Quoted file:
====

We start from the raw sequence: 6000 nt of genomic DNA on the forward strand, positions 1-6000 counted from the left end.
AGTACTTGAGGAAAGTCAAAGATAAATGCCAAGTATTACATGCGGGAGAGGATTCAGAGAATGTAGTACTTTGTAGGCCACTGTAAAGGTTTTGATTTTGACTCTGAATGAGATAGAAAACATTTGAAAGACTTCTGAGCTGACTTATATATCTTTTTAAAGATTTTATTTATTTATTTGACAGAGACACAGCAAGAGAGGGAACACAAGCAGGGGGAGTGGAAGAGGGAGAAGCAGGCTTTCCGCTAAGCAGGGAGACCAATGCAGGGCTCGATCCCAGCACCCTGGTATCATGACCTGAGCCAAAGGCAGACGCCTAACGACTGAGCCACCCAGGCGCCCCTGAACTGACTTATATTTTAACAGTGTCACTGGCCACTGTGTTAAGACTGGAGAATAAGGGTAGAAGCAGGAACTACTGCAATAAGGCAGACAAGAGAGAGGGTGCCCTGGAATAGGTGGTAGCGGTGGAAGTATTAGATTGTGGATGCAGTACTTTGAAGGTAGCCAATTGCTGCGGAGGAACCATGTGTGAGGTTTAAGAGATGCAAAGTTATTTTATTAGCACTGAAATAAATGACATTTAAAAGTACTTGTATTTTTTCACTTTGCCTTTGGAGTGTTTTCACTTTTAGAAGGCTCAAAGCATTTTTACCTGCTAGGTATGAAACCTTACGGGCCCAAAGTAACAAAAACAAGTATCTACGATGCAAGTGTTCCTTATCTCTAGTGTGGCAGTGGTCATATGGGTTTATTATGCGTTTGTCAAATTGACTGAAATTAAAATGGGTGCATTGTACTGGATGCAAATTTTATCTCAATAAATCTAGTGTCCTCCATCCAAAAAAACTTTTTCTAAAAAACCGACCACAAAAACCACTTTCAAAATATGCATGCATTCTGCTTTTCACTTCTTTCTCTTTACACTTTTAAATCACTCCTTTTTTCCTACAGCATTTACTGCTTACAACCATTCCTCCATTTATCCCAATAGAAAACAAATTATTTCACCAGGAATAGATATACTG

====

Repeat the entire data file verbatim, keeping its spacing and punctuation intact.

We start from the raw sequence: 6000 nt of genomic DNA on the forward strand, positions 1-6000 counted from the left end.
AGTACTTGAGGAAAGTCAAAGATAAATGCCAAGTATTACATGCGGGAGAGGATTCAGAGAATGTAGTACTTTGTAGGCCACTGTAAAGGTTTTGATTTTGACTCTGAATGAGATAGAAAACATTTGAAAGACTTCTGAGCTGACTTATATATCTTTTTAAAGATTTTATTTATTTATTTGACAGAGACACAGCAAGAGAGGGAACACAAGCAGGGGGAGTGGAAGAGGGAGAAGCAGGCTTTCCGCTAAGCAGGGAGACCAATGCAGGGCTCGATCCCAGCACCCTGGTATCATGACCTGAGCCAAAGGCAGACGCCTAACGACTGAGCCACCCAGGCGCCCCTGAACTGACTTATATTTTAACAGTGTCACTGGCCACTGTGTTAAGACTGGAGAATAAGGGTAGAAGCAGGAACTACTGCAATAAGGCAGACAAGAGAGAGGGTGCCCTGGAATAGGTGGTAGCGGTGGAAGTATTAGATTGTGGATGCAGTACTTTGAAGGTAGCCAATTGCTGCGGAGGAACCATGTGTGAGGTTTAAGAGATGCAAAGTTATTTTATTAGCACTGAAATAAATGACATTTAAAAGTACTTGTATTTTTTCACTTTGCCTTTGGAGTGTTTTCACTTTTAGAAGGCTCAAAGCATTTTTACCTGCTAGGTATGAAACCTTACGGGCCCAAAGTAACAAAAACAAGTATCTACGATGCAAGTGTTCCTTATCTCTAGTGTGGCAGTGGTCATATGGGTTTATTATGCGTTTGTCAAATTGACTGAAATTAAAATGGGTGCATTGTACTGGATGCAAATTTTATCTCAATAAATCTAGTGTCCTCCATCCAAAAAAACTTTTTCTAAAAAACCGACCACAAAAACCACTTTCAAAATATGCATGCATTCTGCTTTTCACTTCTTTCTCTTTACACTTTTAAATCACTCCTTTTTTCCTACAGCATTTACTGCTTACAACCATTCCTCCATTTATCCCAATAGAAAACAAATTATTTCACCAGGAATAGATATACTG